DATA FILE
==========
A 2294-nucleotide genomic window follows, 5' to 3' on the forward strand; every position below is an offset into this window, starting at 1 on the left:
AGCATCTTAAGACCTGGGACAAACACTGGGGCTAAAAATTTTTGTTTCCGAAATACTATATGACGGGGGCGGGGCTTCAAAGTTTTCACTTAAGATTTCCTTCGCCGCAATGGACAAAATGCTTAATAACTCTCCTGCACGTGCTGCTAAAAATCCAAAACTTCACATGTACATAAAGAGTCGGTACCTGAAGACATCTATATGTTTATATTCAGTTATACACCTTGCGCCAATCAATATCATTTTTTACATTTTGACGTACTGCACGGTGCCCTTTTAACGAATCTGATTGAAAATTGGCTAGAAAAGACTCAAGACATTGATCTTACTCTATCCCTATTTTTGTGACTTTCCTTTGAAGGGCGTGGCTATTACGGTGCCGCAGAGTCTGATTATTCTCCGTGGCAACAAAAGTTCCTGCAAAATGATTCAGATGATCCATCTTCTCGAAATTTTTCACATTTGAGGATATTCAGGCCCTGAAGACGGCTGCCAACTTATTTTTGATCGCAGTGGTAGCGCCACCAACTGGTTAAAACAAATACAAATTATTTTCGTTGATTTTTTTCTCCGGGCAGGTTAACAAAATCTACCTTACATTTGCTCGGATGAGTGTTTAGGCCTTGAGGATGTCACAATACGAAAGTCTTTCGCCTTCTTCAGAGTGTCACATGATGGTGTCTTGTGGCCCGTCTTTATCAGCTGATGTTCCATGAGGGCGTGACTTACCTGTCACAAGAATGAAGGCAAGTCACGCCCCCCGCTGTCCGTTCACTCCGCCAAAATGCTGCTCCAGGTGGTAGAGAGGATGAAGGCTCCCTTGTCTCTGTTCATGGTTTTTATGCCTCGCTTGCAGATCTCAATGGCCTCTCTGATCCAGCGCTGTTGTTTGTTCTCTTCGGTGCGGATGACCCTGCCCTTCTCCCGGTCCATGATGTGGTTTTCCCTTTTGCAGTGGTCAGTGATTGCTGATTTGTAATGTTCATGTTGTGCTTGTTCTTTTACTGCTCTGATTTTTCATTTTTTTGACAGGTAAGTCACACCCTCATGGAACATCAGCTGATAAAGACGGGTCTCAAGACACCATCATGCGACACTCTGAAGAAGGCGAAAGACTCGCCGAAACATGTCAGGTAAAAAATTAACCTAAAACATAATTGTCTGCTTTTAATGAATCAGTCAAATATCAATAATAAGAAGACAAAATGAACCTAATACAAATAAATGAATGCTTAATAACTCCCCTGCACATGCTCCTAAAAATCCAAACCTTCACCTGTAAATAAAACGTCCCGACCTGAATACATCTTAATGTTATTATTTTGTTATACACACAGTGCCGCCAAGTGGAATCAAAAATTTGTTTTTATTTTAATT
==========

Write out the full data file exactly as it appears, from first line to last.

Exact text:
A 2294-nucleotide genomic window follows, 5' to 3' on the forward strand; every position below is an offset into this window, starting at 1 on the left:
AGCATCTTAAGACCTGGGACAAACACTGGGGCTAAAAATTTTTGTTTCCGAAATACTATATGACGGGGGCGGGGCTTCAAAGTTTTCACTTAAGATTTCCTTCGCCGCAATGGACAAAATGCTTAATAACTCTCCTGCACGTGCTGCTAAAAATCCAAAACTTCACATGTACATAAAGAGTCGGTACCTGAAGACATCTATATGTTTATATTCAGTTATACACCTTGCGCCAATCAATATCATTTTTTACATTTTGACGTACTGCACGGTGCCCTTTTAACGAATCTGATTGAAAATTGGCTAGAAAAGACTCAAGACATTGATCTTACTCTATCCCTATTTTTGTGACTTTCCTTTGAAGGGCGTGGCTATTACGGTGCCGCAGAGTCTGATTATTCTCCGTGGCAACAAAAGTTCCTGCAAAATGATTCAGATGATCCATCTTCTCGAAATTTTTCACATTTGAGGATATTCAGGCCCTGAAGACGGCTGCCAACTTATTTTTGATCGCAGTGGTAGCGCCACCAACTGGTTAAAACAAATACAAATTATTTTCGTTGATTTTTTTCTCCGGGCAGGTTAACAAAATCTACCTTACATTTGCTCGGATGAGTGTTTAGGCCTTGAGGATGTCACAATACGAAAGTCTTTCGCCTTCTTCAGAGTGTCACATGATGGTGTCTTGTGGCCCGTCTTTATCAGCTGATGTTCCATGAGGGCGTGACTTACCTGTCACAAGAATGAAGGCAAGTCACGCCCCCCGCTGTCCGTTCACTCCGCCAAAATGCTGCTCCAGGTGGTAGAGAGGATGAAGGCTCCCTTGTCTCTGTTCATGGTTTTTATGCCTCGCTTGCAGATCTCAATGGCCTCTCTGATCCAGCGCTGTTGTTTGTTCTCTTCGGTGCGGATGACCCTGCCCTTCTCCCGGTCCATGATGTGGTTTTCCCTTTTGCAGTGGTCAGTGATTGCTGATTTGTAATGTTCATGTTGTGCTTGTTCTTTTACTGCTCTGATTTTTCATTTTTTTGACAGGTAAGTCACACCCTCATGGAACATCAGCTGATAAAGACGGGTCTCAAGACACCATCATGCGACACTCTGAAGAAGGCGAAAGACTCGCCGAAACATGTCAGGTAAAAAATTAACCTAAAACATAATTGTCTGCTTTTAATGAATCAGTCAAATATCAATAATAAGAAGACAAAATGAACCTAATACAAATAAATGAATGCTTAATAACTCCCCTGCACATGCTCCTAAAAATCCAAACCTTCACCTGTAAATAAAACGTCCCGACCTGAATACATCTTAATGTTATTATTTTGTTATACACACAGTGCCGCCAAGTGGAATCAAAAATTTGTTTTTATTTTAATT